Leads are people who come into contact with your marketing strategy, and provide you with their contact info. This makes it possible for you to send them different offers – educational or promotional – to guide them on a path toward buying. This type of metric will allow you to track your monthly leads and prospects, and can help you fine tune your campaign so that you generate more qualified leads in the future.

  1. Unique visitors to your website

Google Analytics offers an easy-to-use tool to measure how many unique visitors you have on your website. This is data that tracks when an individual user first visits your website during a specific period of time, where each visitor is only counted once. The optimal values for this number depend on the size of your company, your industry, and the amount of content you’re producing.

3.   Returning visitors

Tracking the number of returning visitors is also useful. You can go as far with this measurement as measuring how many people re-visited your site with a direct link, how many came to it via a link on social media, or how many came from searches.

  1. Page views

This represents the number of individual pages that your visitors click on during a specific period of time. If your page views are higher than your unique visitors, that may be an indication that your audience likes your content and are engaged with your site, because they are exploring your site and clicking on multiple pages. This also will help with your bounce rate.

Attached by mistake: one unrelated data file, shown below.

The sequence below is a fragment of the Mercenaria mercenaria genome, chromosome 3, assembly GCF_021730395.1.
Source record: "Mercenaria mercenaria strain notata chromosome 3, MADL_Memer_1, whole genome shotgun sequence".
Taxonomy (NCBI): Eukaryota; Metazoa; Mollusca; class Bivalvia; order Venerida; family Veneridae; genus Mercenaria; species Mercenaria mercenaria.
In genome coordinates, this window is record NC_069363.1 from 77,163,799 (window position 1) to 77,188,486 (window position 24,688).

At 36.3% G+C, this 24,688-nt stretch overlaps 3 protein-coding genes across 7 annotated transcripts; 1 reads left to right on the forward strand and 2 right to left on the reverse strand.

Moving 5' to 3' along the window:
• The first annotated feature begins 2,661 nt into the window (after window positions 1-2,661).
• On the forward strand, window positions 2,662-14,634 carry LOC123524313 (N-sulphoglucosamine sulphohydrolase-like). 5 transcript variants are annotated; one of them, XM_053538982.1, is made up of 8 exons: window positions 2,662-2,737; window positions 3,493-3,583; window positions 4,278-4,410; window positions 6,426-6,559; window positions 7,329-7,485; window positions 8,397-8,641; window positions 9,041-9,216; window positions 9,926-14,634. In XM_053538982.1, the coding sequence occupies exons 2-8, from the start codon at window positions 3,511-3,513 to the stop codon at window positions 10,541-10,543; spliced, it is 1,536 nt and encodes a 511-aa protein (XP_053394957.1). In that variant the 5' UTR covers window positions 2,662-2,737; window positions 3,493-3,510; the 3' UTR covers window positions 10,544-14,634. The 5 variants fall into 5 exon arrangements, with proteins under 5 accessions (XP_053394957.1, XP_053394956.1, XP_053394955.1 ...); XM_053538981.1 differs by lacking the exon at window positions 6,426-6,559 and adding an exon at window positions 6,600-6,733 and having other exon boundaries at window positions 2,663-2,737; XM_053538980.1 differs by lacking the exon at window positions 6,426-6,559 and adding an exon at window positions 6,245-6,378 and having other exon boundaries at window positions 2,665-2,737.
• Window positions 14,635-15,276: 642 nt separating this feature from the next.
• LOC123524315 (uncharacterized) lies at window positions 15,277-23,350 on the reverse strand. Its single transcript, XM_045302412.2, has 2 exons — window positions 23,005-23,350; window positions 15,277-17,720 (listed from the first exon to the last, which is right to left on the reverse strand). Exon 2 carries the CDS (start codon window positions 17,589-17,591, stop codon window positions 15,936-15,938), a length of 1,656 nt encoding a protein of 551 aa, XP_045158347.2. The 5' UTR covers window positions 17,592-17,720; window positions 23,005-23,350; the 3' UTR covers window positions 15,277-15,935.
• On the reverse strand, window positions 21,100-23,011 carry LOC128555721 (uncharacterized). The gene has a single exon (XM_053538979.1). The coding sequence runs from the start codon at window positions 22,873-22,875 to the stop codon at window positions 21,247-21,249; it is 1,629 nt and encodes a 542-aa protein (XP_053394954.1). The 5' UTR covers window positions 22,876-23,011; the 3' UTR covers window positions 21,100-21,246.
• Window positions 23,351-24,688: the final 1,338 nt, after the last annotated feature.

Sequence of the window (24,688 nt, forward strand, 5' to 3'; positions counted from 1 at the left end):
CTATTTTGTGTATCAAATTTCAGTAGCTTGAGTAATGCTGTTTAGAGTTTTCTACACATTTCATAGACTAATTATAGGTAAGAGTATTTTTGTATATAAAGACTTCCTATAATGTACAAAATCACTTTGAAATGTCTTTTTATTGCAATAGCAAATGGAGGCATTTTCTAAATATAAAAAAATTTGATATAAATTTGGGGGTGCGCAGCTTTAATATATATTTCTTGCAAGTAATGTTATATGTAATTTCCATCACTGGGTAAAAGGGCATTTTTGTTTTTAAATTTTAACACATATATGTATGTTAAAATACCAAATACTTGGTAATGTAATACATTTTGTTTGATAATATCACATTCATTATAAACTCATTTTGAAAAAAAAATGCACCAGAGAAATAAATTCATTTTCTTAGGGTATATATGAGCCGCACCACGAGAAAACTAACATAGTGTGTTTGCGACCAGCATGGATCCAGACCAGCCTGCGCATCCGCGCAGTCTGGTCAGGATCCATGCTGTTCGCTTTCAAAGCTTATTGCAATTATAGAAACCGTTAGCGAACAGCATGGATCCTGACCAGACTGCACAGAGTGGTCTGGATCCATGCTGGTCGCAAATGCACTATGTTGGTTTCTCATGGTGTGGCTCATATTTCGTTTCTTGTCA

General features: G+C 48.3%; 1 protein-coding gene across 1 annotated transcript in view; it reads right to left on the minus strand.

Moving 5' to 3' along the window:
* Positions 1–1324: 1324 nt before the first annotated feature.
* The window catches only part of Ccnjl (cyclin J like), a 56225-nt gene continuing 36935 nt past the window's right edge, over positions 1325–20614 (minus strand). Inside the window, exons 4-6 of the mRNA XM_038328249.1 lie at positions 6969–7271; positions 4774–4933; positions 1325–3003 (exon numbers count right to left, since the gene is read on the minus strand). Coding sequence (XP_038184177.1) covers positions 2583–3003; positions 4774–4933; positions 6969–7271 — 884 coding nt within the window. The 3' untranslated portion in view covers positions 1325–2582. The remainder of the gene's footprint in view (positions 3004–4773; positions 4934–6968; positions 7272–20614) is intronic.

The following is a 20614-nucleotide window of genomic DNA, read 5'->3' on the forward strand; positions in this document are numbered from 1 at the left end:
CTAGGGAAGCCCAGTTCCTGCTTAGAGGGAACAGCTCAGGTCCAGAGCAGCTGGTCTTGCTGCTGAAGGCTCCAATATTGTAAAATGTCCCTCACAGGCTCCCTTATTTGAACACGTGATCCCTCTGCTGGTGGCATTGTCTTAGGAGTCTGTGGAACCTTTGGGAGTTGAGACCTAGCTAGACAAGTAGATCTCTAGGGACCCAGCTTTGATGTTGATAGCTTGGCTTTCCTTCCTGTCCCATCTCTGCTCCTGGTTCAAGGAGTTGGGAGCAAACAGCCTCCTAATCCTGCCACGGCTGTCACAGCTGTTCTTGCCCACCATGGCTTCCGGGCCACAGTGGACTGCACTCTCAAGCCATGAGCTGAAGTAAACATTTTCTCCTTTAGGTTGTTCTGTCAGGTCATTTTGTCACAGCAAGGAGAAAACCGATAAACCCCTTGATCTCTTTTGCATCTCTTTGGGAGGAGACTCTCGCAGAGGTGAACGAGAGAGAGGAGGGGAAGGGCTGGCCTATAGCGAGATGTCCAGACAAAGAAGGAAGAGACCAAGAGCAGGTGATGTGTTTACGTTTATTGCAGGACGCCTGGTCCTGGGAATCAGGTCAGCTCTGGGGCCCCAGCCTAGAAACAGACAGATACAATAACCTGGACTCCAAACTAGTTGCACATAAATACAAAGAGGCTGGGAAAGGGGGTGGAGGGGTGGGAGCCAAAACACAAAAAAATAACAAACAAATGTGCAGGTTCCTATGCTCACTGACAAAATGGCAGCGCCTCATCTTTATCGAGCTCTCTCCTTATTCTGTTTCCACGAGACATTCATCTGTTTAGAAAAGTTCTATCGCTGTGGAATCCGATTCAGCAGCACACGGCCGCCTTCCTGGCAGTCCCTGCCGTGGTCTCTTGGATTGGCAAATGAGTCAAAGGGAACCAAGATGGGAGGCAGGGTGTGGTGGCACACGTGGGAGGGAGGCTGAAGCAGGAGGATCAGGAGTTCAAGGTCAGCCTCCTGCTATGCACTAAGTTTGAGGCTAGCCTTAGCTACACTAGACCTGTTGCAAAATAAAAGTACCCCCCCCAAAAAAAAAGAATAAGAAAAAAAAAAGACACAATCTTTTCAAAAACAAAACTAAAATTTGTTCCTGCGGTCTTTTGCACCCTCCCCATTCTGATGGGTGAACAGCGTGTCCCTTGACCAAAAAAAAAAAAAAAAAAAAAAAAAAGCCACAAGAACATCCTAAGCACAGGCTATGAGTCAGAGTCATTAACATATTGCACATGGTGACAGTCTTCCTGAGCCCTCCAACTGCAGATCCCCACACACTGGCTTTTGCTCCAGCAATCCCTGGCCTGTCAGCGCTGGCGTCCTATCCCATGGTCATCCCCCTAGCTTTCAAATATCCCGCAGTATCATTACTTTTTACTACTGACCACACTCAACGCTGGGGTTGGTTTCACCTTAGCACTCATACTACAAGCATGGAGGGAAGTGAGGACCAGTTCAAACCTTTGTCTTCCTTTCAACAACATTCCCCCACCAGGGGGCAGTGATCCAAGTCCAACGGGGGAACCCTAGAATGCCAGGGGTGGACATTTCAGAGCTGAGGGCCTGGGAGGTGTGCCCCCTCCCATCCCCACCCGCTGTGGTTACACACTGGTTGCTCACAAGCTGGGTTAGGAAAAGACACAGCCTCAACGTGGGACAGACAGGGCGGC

1. Click through rate (CTR)

When your marketing efforts rely on a landing page or email campaign, you want to know how many people actually click on the links to get to your website. The click through rate represents the ratio of users who click on a specific link to the total number of people who view a webpage, email, or ad.

  1. Bounce rate

The bounce rate is compiled data on how many viewers go to one of your web pages, and then leave without visiting any other pages, as opposed to those who actually stay on your site and visit other pages. When using Google Analytics to track your bounce rate, it also provides helpful insights about which inbound links tend to provide the most engaged site visitors. Keep in mind that a high bounce rate may not be a bad sign if the page people are going to has a purpose that may make it an end destination, such as a page that instructs them to call an 800 number.